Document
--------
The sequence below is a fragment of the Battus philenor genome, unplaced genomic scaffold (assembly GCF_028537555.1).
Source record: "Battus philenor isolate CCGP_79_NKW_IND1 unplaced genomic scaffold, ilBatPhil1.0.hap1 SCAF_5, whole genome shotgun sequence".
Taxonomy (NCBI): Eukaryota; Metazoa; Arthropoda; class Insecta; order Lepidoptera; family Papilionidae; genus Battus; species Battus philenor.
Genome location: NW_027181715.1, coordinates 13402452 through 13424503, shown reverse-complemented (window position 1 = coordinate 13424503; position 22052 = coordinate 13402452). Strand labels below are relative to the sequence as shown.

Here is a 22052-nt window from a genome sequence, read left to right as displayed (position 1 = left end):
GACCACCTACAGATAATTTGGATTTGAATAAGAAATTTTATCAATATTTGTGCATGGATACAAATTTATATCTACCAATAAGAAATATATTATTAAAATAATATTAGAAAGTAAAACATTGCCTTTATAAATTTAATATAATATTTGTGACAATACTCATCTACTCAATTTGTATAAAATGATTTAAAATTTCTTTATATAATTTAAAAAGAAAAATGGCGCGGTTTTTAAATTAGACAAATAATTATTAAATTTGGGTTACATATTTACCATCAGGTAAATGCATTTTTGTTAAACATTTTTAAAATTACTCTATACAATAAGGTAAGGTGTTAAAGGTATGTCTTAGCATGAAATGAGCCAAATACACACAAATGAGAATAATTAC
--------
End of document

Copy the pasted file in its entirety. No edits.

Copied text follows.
The sequence below is a fragment of the Battus philenor genome, unplaced genomic scaffold (assembly GCF_028537555.1).
Source record: "Battus philenor isolate CCGP_79_NKW_IND1 unplaced genomic scaffold, ilBatPhil1.0.hap1 SCAF_5, whole genome shotgun sequence".
Taxonomy (NCBI): Eukaryota; Metazoa; Arthropoda; class Insecta; order Lepidoptera; family Papilionidae; genus Battus; species Battus philenor.
Genome location: NW_027181715.1, coordinates 13402452 through 13424503, shown reverse-complemented (window position 1 = coordinate 13424503; position 22052 = coordinate 13402452). Strand labels below are relative to the sequence as shown.

Here is a 22052-nt window from a genome sequence, read left to right as displayed (position 1 = left end):
GACCACCTACAGATAATTTGGATTTGAATAAGAAATTTTATCAATATTTGTGCATGGATACAAATTTATATCTACCAATAAGAAATATATTATTAAAATAATATTAGAAAGTAAAACATTGCCTTTATAAATTTAATATAATATTTGTGACAATACTCATCTACTCAATTTGTATAAAATGATTTAAAATTTCTTTATATAATTTAAAAAGAAAAATGGCGCGGTTTTTAAATTAGACAAATAATTATTAAATTTGGGTTACATATTTACCATCAGGTAAATGCATTTTTGTTAAACATTTTTAAAATTACTCTATACAATAAGGTAAGGTGTTAAAGGTATGTCTTAGCATGAAATGAGCCAAATACACACAAATGAGAATAATTAC